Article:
Reply
 
Thread Tools Search this Thread Display Modes
 
Old 03-29-2017, 10:03 PM   #1
Senior Member
 
ak-guy's Avatar
 
City: Gustavus, AK
Country: USA
Vessel Name: Troll Hunter
Vessel Model: Allweather
Join Date: Oct 2016
Posts: 120
R&D Flex Coupling and Split Flange

I have a new 1.25" shaft, a new R&D shaft coupling and new R&D flex coupling and have a few questions about installation. If you have done it before how did you measure the distance at the red bolt head as the limited directions say. The directions say to use feeler gauges but the distanced is such that it would be a stack of many gauges, is this acceptable? Also I do plan on having the flange fitted to the shaft by a shop. The fit of the flange on the shaft now is an easy slide on fit. It is a split coupling so I guess this is all right?
__________________
Advertisement

ak-guy is online now   Reply With Quote
Old 03-29-2017, 10:40 PM   #2
Guru
 
LarryM's Avatar
 
City: League City, TX
Country: USA
Vessel Name: Pelago
Vessel Model: Wellcraft 3300 Coastal
Join Date: Aug 2011
Posts: 922
Quote:
Originally Posted by ak-guy View Post
I have a new 1.25" shaft, a new R&D shaft coupling and new R&D flex coupling and have a few questions about installation. If you have done it before how did you measure the distance at the red bolt head as the limited directions say. The directions say to use feeler gauges but the distanced is such that it would be a stack of many gauges, is this acceptable? Also I do plan on having the flange fitted to the shaft by a shop. The fit of the flange on the shaft now is an easy slide on fit. It is a split coupling so I guess this is all right?
I installed one on my last boat and don't quite understand your concern. The red bolt head is pretty close to the flange face. Here is a pic I found of a typical installation.

Combining or stacking the feeler gauge blades works just fine as you are only looking for the relative difference in gap measured at 90 intervals, not the exact gap. Just vary one blade as required, and leave the other blade(s) in the 'stack' unchanged.

As for the flange fit on the shaft, it should have NO play, but a smooth sliding fit is OK.

__________________

__________________
Larry
M/V Pelago
LarryM is offline   Reply With Quote
Old 03-29-2017, 10:41 PM   #3
Guru
 
AusCan's Avatar
 
City: Adelaide
Country: Australia
Vessel Name: Kokanee
Vessel Model: Cuddles 30 Pilot House Motor Sailer
Join Date: Jul 2012
Posts: 2,889
I've got a similar shaft coupling & flex coupling but not R&D, which I've had on and off a few times.

I had a look at the R&D installation procedure at R and D MARINE : Flexible Shaft Couplings

Yes - the gap will be more than one feeler gauge in thickness, so you'll have to stack them. They are still relatively accurate as long as the feeler gauges aren't old & corroded. Alternatively you can use a hard piece of steel, plastic, or anything of uniform thickness, plus one or two feeler gauges because you are only comparing the difference in measurement at each 90 degree interval. The total measurement is not important.

In regard to the split coupling, they should be a relatively easy slide on by hand, but you shouldn't have any noticeable movement other than lengthwise on the shaft.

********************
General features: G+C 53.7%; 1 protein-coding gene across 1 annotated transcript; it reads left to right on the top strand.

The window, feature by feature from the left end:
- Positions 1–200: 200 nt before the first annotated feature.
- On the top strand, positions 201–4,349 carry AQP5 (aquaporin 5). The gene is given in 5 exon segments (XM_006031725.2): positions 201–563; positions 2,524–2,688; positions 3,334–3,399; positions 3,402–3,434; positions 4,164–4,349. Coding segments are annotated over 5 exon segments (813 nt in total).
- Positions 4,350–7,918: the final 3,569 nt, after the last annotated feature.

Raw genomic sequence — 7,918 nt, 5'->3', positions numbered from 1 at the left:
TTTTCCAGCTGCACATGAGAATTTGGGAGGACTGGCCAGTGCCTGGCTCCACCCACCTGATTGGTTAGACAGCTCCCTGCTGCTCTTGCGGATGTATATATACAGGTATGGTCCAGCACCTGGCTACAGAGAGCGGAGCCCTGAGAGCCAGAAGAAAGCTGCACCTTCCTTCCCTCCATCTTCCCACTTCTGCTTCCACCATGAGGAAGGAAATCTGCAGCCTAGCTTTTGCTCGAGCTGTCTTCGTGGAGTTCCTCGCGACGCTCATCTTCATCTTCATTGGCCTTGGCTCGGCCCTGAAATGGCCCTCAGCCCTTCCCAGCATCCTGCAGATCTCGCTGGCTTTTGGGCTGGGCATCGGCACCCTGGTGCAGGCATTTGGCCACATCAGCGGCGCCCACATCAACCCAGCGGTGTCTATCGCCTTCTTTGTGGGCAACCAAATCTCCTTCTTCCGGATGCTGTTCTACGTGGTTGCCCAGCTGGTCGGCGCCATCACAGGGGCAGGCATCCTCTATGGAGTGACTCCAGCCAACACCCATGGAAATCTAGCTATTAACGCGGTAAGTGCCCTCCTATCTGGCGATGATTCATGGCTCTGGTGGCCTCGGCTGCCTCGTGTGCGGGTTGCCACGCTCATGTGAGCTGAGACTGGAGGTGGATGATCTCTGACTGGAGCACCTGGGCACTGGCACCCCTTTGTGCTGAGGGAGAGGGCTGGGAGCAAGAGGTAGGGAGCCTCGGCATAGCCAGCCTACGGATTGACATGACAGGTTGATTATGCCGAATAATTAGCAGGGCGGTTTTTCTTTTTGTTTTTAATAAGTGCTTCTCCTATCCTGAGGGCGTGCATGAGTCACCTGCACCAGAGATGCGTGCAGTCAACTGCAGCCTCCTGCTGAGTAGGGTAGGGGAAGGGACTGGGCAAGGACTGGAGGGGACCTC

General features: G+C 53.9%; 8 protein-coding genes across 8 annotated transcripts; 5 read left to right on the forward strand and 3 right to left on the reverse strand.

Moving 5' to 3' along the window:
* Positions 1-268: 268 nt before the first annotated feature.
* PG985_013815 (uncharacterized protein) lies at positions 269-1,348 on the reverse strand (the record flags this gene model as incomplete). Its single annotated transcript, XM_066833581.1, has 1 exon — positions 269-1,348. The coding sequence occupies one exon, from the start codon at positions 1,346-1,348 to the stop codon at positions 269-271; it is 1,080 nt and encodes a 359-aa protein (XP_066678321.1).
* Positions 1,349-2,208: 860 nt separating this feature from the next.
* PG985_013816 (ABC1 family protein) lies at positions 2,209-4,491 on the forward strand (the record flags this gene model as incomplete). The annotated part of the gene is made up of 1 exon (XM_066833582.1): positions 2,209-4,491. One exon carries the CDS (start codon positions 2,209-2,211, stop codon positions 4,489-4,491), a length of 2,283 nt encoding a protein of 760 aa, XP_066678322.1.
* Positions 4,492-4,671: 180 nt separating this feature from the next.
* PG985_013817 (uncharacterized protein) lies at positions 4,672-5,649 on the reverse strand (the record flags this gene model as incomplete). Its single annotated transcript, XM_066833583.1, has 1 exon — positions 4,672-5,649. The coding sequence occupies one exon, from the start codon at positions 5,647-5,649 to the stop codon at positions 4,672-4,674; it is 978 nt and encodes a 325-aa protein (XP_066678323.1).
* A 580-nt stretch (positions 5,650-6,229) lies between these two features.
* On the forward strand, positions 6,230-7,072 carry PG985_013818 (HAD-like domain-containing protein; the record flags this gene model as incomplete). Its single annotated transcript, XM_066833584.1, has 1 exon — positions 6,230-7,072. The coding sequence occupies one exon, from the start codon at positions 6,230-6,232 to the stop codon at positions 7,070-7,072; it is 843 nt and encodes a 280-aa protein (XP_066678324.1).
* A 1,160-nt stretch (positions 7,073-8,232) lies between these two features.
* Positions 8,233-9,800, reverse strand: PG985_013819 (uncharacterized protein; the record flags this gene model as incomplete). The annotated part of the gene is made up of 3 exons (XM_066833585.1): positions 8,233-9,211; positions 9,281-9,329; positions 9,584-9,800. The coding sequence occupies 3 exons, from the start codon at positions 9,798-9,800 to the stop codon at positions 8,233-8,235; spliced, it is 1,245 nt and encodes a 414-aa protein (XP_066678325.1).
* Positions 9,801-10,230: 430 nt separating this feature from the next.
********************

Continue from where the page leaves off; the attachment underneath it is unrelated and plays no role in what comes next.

edit - looks like Larry has got it covered
AusCan is online now   Reply With Quote
Old 03-29-2017, 10:55 PM   #4
Guru
 
LarryM's Avatar
 
City: League City, TX
Country: USA
Vessel Name: Pelago
Vessel Model: Wellcraft 3300 Coastal
Join Date: Aug 2011
Posts: 922
Quote:
Originally Posted by AusCan View Post
edit - looks like Larry has got it covered
You know what they say about 'Great Minds' . . . . . .
__________________
Larry
M/V Pelago
LarryM is offline   Reply With Quote
Old 03-29-2017, 11:35 PM   #5
Guru
 
Nomad Willy's Avatar
 
City: Concrete Washington State
Country: USA
Vessel Name: Willy
Vessel Model: Willard Nomad 30'
Join Date: Oct 2007
Posts: 16,077
I like those flexable couplings.
And I consider the alignment feature a plus.
However there's a great danger in their use.
As the thrust becomes greater the plastic plates bend. Choosing the right sized coupling is very important because if you get one too small there will be enough thrust to move the bolt heads close enough so they hit the opposite shaft flange. This will be similar to taking a jackhammer to the output shaft of the gear and it's thrust bearing. You know when that happens because there will be marks on the bolt heads and the shaft flanges. If this continues over a period of time you'll need to fix your trans thrust bearing at least. It happened to me. My very soft and flexable Yanmar engine mounts may have played a part in my transmission damage. Don't think so though as the max movement is at idle and max thrust is at high power.

But if the coupling is correctly sized there probably will be no trouble. I think they are sized to power rating. Hp ratings vary even w the same engine but thrust varies even more so with lower gears. So if the couplings are for a 120 to 160hp engine and you have a 140hp engine you better get the 160 to 200hp coupling. All these numbers are just as an example.
__________________
Eric

North Western Washington State USA
Nomad Willy is offline   Reply With Quote
Reply

Thread Tools Search this Thread
Search this Thread:

Advanced Search
Display Modes

Posting Rules
You may not post new threads
You may not post replies
You may not post attachments
You may not edit your posts

BB code is On
Smilies are On
[IMG] code is On
HTML code is Off
Trackbacks are Off
Pingbacks are Off
Refbacks are Off





All times are GMT -5. The time now is 10:11 PM.


Powered by vBulletin® Version 3.8.8 Beta 4
Copyright ©2000 - 2019, vBulletin Solutions, Inc.
Search Engine Optimization by vBSEO 3.6.0
Copyright 2006 - 2012
×